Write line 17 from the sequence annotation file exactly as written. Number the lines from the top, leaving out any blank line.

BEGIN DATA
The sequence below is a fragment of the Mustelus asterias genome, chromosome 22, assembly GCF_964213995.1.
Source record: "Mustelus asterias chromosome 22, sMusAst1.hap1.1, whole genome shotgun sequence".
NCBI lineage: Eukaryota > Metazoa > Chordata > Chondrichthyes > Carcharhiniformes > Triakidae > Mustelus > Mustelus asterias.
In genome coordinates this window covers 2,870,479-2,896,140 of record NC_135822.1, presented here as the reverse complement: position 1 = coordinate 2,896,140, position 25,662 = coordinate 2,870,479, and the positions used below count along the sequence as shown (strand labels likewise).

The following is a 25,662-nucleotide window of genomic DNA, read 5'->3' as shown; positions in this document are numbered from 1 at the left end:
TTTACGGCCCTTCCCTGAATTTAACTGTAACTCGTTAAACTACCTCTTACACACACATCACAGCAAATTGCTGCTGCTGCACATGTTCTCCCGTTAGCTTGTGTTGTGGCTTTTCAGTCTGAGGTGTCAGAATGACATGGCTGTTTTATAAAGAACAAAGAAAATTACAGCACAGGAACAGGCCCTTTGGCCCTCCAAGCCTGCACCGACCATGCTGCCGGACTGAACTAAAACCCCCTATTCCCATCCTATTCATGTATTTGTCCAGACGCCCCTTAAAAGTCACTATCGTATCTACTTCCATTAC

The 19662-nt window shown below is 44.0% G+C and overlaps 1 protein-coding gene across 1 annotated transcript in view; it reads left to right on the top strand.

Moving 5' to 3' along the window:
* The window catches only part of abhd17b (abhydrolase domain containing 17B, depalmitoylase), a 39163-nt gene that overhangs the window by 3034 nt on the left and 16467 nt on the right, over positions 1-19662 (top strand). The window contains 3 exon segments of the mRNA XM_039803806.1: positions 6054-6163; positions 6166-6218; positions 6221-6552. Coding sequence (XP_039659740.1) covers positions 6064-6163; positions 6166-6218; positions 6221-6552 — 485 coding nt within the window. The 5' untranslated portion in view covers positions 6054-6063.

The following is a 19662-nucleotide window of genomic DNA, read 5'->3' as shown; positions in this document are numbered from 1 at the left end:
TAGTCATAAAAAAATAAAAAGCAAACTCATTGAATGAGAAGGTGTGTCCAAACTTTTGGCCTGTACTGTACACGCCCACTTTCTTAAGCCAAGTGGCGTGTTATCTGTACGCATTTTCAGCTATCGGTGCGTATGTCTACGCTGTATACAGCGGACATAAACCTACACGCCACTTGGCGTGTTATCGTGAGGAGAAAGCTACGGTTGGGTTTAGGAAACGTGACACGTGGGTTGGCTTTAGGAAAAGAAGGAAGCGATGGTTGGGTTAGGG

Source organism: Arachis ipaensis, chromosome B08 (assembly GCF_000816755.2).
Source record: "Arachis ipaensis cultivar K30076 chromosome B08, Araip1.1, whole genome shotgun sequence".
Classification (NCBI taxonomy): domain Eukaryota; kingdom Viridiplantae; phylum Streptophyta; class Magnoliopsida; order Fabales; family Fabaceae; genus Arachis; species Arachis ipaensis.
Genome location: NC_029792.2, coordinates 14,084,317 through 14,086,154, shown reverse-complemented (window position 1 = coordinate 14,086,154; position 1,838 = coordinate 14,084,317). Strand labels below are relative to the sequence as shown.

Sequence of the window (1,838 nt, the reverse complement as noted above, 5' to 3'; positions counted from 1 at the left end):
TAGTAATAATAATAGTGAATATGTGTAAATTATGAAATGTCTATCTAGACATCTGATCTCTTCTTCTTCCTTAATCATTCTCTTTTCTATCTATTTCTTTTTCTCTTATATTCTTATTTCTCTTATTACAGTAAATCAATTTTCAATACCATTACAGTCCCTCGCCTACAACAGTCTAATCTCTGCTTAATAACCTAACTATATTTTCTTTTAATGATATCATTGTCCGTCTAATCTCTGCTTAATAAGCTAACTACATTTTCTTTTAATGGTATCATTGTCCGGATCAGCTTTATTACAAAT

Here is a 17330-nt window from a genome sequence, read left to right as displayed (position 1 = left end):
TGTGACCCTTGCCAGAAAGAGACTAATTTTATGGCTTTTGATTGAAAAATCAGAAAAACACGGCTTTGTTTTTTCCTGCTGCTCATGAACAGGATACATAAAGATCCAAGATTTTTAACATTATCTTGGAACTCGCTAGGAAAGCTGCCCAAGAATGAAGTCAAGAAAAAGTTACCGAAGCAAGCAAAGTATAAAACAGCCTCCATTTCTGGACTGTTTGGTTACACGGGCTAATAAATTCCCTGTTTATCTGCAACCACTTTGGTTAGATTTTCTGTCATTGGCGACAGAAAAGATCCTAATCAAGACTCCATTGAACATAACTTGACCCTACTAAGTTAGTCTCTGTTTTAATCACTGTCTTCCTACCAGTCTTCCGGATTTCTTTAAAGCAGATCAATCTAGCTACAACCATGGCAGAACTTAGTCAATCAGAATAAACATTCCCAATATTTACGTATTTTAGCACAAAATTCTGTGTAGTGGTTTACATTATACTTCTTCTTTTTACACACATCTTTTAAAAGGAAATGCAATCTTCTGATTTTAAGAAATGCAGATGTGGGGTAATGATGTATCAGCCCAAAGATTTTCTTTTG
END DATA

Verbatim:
TAGTAATAATAATAGTGAATATGTGTAAATTATGAAATGTCTATCTAGACATCTGATCTCTTCTTCTTCCTTAATCATTCTCTTTTCTATCTATTTCTTTTTCTCTTATATTCTTATTTCTCTTATTACAGTAAATCAATTTTCAATACCATTACAGTCCCTCGCCTACAACAGTCTAATCTCTGCTTAATAACCTAACTATATTTTCTTTTAATGATATCATTGTCCGTCTAATCTCTGCTTAATAAGCTAACTACATTTTCTTTTAATGGTATCATTGTCCGGATCAGCTTTATTACAAAT